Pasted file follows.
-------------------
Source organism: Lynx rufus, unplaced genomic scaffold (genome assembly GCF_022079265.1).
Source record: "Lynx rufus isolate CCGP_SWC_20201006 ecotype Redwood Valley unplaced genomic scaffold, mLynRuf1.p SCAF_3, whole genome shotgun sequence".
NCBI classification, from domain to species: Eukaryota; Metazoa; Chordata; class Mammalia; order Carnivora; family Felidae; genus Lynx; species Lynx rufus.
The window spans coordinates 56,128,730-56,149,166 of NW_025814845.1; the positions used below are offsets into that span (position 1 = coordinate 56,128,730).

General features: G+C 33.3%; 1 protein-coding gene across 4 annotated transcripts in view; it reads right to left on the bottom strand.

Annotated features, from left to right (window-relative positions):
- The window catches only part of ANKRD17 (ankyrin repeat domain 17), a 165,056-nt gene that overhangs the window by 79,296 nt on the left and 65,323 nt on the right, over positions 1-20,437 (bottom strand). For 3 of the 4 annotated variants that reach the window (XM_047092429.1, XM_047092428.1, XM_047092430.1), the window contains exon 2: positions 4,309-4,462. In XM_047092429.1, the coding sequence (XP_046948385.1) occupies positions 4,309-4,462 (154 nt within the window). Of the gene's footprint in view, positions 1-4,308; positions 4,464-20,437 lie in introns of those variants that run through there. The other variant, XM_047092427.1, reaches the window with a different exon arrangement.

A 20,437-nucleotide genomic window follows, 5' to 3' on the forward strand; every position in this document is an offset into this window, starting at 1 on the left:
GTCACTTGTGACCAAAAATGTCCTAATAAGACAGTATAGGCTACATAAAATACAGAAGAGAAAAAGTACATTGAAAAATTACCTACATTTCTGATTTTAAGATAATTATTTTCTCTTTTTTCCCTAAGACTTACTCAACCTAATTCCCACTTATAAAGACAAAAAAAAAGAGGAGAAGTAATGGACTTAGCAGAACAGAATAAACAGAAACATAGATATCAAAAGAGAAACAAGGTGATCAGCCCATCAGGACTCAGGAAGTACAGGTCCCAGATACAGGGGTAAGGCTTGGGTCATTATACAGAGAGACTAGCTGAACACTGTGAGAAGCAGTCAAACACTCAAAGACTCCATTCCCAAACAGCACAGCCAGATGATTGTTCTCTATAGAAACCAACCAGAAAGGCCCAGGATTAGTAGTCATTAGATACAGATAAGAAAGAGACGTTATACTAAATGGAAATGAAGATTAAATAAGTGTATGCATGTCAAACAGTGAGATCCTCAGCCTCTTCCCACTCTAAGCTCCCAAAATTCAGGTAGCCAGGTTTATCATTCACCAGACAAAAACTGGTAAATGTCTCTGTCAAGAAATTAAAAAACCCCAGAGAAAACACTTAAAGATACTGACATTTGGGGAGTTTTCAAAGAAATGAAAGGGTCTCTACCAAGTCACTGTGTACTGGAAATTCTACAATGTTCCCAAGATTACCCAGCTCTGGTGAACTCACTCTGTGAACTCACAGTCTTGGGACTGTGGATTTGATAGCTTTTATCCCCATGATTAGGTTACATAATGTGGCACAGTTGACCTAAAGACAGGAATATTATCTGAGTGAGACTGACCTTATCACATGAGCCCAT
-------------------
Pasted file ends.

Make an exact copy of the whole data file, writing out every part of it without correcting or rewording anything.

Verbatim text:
Source organism: Lynx rufus, unplaced genomic scaffold (genome assembly GCF_022079265.1).
Source record: "Lynx rufus isolate CCGP_SWC_20201006 ecotype Redwood Valley unplaced genomic scaffold, mLynRuf1.p SCAF_3, whole genome shotgun sequence".
NCBI classification, from domain to species: Eukaryota; Metazoa; Chordata; class Mammalia; order Carnivora; family Felidae; genus Lynx; species Lynx rufus.
The window spans coordinates 56,128,730-56,149,166 of NW_025814845.1; the positions used below are offsets into that span (position 1 = coordinate 56,128,730).

General features: G+C 33.3%; 1 protein-coding gene across 4 annotated transcripts in view; it reads right to left on the bottom strand.

Annotated features, from left to right (window-relative positions):
- The window catches only part of ANKRD17 (ankyrin repeat domain 17), a 165,056-nt gene that overhangs the window by 79,296 nt on the left and 65,323 nt on the right, over positions 1-20,437 (bottom strand). For 3 of the 4 annotated variants that reach the window (XM_047092429.1, XM_047092428.1, XM_047092430.1), the window contains exon 2: positions 4,309-4,462. In XM_047092429.1, the coding sequence (XP_046948385.1) occupies positions 4,309-4,462 (154 nt within the window). Of the gene's footprint in view, positions 1-4,308; positions 4,464-20,437 lie in introns of those variants that run through there. The other variant, XM_047092427.1, reaches the window with a different exon arrangement.

A 20,437-nucleotide genomic window follows, 5' to 3' on the forward strand; every position in this document is an offset into this window, starting at 1 on the left:
GTCACTTGTGACCAAAAATGTCCTAATAAGACAGTATAGGCTACATAAAATACAGAAGAGAAAAAGTACATTGAAAAATTACCTACATTTCTGATTTTAAGATAATTATTTTCTCTTTTTTCCCTAAGACTTACTCAACCTAATTCCCACTTATAAAGACAAAAAAAAAGAGGAGAAGTAATGGACTTAGCAGAACAGAATAAACAGAAACATAGATATCAAAAGAGAAACAAGGTGATCAGCCCATCAGGACTCAGGAAGTACAGGTCCCAGATACAGGGGTAAGGCTTGGGTCATTATACAGAGAGACTAGCTGAACACTGTGAGAAGCAGTCAAACACTCAAAGACTCCATTCCCAAACAGCACAGCCAGATGATTGTTCTCTATAGAAACCAACCAGAAAGGCCCAGGATTAGTAGTCATTAGATACAGATAAGAAAGAGACGTTATACTAAATGGAAATGAAGATTAAATAAGTGTATGCATGTCAAACAGTGAGATCCTCAGCCTCTTCCCACTCTAAGCTCCCAAAATTCAGGTAGCCAGGTTTATCATTCACCAGACAAAAACTGGTAAATGTCTCTGTCAAGAAATTAAAAAACCCCAGAGAAAACACTTAAAGATACTGACATTTGGGGAGTTTTCAAAGAAATGAAAGGGTCTCTACCAAGTCACTGTGTACTGGAAATTCTACAATGTTCCCAAGATTACCCAGCTCTGGTGAACTCACTCTGTGAACTCACAGTCTTGGGACTGTGGATTTGATAGCTTTTATCCCCATGATTAGGTTACATAATGTGGCACAGTTGACCTAAAGACAGGAATATTATCTGAGTGAGACTGACCTTATCACATGAGCCCAT